Compared to literature, film, television, and the other forms of media we regularly consume, video games are the new kids on the block. But they have taken the block by storm. Their popularity only increasing as each generation’s thumbs develop left and right brain coordination, they are also the most lucrative form of media in terms of profits. Despite the rise in popularity, misconceptions about video games persist. They cause violence. They isolate. They addict. And so on. What real-world research has to say about video gaming is something entirely different, however. Naturally, as with too much of anything, there can be problems, but as a whole the number of positives outweighs the negatives. The world, in fact, is round. In SuperBetter: The Power of Living Gamefully (2016), Jane McGonigal takes advantage of the misconceptions by creating her own program: how “gaming” can improve our lives—without the need for a television or controller.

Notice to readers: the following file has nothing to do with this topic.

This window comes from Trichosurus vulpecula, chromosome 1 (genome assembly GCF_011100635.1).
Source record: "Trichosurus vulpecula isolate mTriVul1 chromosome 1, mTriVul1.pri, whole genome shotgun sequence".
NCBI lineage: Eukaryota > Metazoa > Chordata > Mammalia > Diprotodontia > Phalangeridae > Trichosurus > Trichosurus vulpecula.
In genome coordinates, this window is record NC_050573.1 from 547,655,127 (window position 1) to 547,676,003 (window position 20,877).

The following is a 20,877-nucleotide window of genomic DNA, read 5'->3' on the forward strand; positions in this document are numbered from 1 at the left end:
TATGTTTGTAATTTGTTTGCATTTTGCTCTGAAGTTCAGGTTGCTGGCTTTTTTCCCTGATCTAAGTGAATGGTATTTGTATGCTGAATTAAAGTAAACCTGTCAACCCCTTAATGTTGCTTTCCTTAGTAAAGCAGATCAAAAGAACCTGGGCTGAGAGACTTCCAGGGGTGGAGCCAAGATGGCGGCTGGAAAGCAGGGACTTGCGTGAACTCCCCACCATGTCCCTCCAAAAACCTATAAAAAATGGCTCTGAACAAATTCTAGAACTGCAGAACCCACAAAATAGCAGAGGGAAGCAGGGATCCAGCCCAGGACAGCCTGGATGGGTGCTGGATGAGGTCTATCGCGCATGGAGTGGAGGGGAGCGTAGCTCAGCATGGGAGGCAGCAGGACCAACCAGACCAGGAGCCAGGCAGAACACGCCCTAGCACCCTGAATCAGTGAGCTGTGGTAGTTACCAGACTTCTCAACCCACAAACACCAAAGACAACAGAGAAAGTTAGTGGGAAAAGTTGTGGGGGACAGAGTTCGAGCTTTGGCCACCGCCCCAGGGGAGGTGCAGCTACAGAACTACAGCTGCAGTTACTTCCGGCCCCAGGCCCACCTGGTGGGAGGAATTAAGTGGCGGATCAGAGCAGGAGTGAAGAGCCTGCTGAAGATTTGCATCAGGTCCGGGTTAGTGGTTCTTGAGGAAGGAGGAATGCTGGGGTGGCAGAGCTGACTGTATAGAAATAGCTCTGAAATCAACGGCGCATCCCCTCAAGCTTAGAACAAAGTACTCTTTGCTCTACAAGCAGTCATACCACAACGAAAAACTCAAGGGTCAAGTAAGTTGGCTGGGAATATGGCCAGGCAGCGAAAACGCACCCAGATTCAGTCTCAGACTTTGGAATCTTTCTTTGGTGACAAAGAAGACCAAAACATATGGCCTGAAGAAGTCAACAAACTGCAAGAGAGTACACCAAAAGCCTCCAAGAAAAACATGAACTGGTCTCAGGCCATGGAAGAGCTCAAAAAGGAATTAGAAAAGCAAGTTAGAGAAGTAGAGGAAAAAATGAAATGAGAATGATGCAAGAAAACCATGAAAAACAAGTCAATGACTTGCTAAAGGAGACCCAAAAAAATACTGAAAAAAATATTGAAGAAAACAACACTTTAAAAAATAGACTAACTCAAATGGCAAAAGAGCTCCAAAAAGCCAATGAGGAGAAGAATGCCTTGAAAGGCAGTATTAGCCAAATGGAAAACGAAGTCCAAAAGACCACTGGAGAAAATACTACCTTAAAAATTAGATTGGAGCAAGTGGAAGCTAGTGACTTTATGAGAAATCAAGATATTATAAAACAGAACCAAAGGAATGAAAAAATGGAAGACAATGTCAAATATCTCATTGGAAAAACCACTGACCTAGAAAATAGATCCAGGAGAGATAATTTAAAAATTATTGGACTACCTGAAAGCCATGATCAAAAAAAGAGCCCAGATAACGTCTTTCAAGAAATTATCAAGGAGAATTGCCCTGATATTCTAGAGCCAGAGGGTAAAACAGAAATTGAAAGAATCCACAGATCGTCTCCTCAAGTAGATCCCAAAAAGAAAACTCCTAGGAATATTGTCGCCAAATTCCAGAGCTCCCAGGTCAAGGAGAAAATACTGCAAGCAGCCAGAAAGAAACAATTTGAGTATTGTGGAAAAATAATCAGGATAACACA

Aimed at people who are dealing with things from PTSD to procrastination, anxiety to loss, stress to motivational issues, depression to irrational fears, and a host of other problems, SuperBetter describes McGonigal’s program for tackling such issues in a manner heavily influenced by the science of games and cognitive behavior therapy. The program possible to be approached individually, with friends, or with professional help, McGonigal takes the conclusions, empirical and cognitive, from game research and implements them in a new form.